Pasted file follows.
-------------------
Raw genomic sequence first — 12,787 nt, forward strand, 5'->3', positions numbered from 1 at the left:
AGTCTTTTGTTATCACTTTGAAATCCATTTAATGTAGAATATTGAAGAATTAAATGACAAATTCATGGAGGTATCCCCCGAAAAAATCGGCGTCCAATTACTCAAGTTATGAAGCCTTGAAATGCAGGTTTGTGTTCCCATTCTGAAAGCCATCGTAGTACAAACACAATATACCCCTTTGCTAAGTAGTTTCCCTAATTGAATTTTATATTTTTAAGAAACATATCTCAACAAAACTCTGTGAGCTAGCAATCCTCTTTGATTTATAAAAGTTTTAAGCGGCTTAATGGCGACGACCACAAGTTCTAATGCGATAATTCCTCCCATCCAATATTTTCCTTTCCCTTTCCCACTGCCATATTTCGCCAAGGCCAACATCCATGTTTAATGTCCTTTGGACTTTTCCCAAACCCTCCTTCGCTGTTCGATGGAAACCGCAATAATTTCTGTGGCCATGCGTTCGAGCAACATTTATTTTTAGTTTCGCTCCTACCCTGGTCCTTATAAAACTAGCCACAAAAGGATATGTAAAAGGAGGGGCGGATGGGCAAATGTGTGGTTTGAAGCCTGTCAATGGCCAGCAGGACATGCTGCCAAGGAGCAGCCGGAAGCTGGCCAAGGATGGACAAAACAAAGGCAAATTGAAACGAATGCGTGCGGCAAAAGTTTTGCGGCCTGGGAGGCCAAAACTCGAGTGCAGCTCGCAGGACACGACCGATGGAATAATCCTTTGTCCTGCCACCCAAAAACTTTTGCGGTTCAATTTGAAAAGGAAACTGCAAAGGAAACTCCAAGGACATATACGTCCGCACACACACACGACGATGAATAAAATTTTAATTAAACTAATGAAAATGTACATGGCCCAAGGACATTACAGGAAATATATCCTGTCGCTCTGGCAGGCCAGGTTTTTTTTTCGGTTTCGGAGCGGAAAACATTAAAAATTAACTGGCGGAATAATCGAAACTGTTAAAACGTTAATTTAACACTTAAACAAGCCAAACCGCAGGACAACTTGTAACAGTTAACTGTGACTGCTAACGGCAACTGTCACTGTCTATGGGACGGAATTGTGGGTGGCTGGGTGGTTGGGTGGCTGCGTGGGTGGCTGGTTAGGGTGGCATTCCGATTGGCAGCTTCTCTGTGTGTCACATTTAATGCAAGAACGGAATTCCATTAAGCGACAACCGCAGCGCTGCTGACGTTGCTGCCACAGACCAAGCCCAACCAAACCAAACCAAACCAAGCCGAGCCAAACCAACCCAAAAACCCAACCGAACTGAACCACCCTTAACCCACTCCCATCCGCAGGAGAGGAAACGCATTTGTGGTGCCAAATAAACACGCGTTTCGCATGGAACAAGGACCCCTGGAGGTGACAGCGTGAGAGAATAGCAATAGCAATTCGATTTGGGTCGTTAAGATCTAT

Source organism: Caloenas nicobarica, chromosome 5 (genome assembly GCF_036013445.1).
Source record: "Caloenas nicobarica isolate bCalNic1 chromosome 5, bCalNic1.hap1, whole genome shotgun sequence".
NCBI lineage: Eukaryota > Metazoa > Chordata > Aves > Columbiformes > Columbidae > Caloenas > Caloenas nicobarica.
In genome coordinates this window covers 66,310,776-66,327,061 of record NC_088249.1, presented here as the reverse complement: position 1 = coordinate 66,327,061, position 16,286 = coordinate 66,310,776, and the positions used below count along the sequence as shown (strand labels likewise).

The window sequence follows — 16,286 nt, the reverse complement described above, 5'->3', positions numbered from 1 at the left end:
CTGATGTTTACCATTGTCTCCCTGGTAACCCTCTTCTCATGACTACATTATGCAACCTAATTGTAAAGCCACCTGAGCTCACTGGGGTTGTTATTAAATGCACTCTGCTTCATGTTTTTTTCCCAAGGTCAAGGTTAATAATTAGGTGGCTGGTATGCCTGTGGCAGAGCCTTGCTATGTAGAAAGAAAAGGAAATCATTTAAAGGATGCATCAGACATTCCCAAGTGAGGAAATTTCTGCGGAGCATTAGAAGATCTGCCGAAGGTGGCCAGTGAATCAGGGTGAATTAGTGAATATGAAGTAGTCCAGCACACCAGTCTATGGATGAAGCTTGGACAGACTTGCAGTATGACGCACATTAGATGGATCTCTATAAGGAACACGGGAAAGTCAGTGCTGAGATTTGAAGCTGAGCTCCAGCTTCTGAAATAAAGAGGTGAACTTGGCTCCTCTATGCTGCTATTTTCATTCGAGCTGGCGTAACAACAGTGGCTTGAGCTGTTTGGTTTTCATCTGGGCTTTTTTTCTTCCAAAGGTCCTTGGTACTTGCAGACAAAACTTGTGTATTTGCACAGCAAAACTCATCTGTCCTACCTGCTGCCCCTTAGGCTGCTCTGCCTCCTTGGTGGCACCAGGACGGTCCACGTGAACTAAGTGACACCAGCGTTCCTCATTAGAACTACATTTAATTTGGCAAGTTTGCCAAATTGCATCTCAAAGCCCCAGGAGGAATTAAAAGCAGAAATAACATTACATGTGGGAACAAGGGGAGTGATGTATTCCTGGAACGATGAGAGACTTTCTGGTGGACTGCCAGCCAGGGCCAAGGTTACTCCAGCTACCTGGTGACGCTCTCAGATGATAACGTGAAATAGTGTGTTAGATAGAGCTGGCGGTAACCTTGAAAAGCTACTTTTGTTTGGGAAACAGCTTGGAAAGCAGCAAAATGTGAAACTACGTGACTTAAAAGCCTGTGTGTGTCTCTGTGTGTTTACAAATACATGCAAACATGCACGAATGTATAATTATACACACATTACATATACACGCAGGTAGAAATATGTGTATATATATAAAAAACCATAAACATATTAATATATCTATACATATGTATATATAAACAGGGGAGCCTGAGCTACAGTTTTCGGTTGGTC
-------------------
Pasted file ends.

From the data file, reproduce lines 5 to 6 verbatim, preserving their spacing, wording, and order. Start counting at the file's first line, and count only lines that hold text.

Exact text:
NCBI lineage: Eukaryota > Metazoa > Chordata > Aves > Columbiformes > Columbidae > Caloenas > Caloenas nicobarica.
In genome coordinates this window covers 66,310,776-66,327,061 of record NC_088249.1, presented here as the reverse complement: position 1 = coordinate 66,327,061, position 16,286 = coordinate 66,310,776, and the positions used below count along the sequence as shown (strand labels likewise).